Archive for Thursday, September 6, 2001

Mixer links educators, businesses

September 6, 2001

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The Lawrence Chamber of Commerce's annual "Taste of Lawrence" fall mixer welcomed back Douglas County educators on Wednesday with an eccentric palette of food and drink from area vendors.

Thirty-one restaurants and specialty shops from Pachamama's to Rocky Mountain Chocolate Factory served food from tents set up at Meadowbrook Apartments in exchange for $20 tickets. Sponsorships from several chamber member businesses allowed K-12 educators to get tickets for $10.

The mixer's main goal is to unite educators and business owners to highlight the Business/Education Partnership, said Cathy Lewis, director of chamber programs.

The partnerships are an effort between the school district and a business to improve the academic and personal growth of students.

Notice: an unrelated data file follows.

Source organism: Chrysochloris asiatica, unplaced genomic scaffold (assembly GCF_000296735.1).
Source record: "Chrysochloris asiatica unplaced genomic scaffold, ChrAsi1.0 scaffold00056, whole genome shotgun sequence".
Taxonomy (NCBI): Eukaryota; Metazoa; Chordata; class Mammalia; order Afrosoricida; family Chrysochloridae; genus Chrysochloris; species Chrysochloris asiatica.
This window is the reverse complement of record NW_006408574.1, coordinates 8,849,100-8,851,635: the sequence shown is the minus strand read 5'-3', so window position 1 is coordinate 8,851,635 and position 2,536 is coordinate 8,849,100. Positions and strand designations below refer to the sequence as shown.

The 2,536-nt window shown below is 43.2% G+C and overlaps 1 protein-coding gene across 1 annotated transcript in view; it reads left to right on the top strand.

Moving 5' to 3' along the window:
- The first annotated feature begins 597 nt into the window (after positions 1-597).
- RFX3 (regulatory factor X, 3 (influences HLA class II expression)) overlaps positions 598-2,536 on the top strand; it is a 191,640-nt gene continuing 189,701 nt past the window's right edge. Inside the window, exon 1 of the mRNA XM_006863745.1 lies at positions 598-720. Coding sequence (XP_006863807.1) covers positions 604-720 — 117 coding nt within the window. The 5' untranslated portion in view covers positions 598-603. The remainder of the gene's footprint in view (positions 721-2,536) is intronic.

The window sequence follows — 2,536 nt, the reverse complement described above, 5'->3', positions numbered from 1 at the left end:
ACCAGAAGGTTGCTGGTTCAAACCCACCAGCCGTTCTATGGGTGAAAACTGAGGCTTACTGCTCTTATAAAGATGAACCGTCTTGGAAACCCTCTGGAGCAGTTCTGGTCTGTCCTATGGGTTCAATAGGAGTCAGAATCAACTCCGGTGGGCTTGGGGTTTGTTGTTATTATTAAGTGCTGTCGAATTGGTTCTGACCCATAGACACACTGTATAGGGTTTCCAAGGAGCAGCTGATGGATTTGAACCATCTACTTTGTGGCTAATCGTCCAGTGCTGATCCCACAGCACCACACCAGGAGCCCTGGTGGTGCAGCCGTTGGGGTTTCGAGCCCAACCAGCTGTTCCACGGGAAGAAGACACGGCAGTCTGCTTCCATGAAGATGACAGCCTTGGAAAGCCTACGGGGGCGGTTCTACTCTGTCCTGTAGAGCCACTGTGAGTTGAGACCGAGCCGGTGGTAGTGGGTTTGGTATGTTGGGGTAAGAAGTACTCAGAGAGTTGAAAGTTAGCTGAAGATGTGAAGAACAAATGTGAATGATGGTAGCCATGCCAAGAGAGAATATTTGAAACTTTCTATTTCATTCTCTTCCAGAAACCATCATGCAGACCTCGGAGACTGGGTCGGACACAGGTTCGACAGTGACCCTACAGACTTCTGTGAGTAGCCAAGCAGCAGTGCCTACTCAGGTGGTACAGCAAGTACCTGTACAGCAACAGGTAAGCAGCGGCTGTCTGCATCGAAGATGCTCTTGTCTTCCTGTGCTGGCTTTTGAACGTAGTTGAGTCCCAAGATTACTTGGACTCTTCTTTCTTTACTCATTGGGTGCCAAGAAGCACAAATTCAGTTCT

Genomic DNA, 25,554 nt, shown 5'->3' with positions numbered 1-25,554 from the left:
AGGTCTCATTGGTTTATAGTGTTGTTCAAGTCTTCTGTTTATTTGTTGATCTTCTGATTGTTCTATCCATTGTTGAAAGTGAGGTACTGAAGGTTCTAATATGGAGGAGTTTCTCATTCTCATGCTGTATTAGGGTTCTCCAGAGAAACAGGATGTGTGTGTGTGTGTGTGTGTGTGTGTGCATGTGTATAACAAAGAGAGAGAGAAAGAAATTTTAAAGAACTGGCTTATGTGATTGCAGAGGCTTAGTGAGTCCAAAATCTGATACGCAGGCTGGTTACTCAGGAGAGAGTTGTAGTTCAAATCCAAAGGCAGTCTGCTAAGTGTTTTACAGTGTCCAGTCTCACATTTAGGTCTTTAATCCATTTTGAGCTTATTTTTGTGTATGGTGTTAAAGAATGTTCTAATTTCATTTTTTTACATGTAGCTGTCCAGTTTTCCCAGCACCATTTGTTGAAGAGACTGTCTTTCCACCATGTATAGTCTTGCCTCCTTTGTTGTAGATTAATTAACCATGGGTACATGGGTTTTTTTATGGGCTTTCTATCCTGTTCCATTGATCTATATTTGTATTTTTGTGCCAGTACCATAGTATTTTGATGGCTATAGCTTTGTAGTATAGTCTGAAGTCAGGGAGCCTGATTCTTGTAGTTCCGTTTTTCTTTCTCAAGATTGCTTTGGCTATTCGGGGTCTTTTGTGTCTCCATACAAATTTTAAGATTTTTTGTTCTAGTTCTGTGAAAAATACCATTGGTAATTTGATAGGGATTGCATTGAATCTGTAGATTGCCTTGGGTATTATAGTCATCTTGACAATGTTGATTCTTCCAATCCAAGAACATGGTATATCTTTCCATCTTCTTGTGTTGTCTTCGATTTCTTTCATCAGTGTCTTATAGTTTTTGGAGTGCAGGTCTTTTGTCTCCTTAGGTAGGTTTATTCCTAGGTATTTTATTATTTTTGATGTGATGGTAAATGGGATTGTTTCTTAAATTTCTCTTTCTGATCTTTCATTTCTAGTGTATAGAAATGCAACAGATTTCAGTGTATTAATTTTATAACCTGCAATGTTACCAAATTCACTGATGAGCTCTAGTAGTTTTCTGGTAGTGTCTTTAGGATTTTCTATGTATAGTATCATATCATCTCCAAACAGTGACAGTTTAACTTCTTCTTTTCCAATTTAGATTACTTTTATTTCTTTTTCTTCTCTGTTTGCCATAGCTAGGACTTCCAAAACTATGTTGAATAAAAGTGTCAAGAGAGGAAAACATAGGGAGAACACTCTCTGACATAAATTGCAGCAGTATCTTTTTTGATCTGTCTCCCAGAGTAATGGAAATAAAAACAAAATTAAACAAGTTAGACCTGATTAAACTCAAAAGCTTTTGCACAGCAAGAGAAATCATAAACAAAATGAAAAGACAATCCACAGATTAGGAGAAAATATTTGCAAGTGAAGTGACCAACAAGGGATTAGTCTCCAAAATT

It's a way for businesses to get involved in the community and raise awareness of their business, said Sarah Martin, program director, and it exposes students to the business world so they can learn how education will help in a future profession.

One successful partnership has matched the school district with Firstar Bank and the Lied Center in a program called "Adventures in Imagination." Among other activities, the program sends visiting artists into schools and brings students to the Lied Center for performances, said Cassandra Howard, director of education at the center. In return, teachers help plan activities that will enhance the curriculum.

"We're really proud of the fact that everything we do supports the curriculum," Howard said.

Deena Burnett, a sixth-grade teacher at Langston Hughes School and member of the Lawrence Education Committee, said her own children had benefited from a partnership with Lawrence Memorial Hospital. Hospital personnel have gone to Pinckney School where one of Burnett's children is in fourth grade to teach students medical lessons they might not otherwise get in school, Burnett said.

Much of the money from ticket sales to the invitation-only mixer went to vendors for providing food, said chamber president Bill Sepic.


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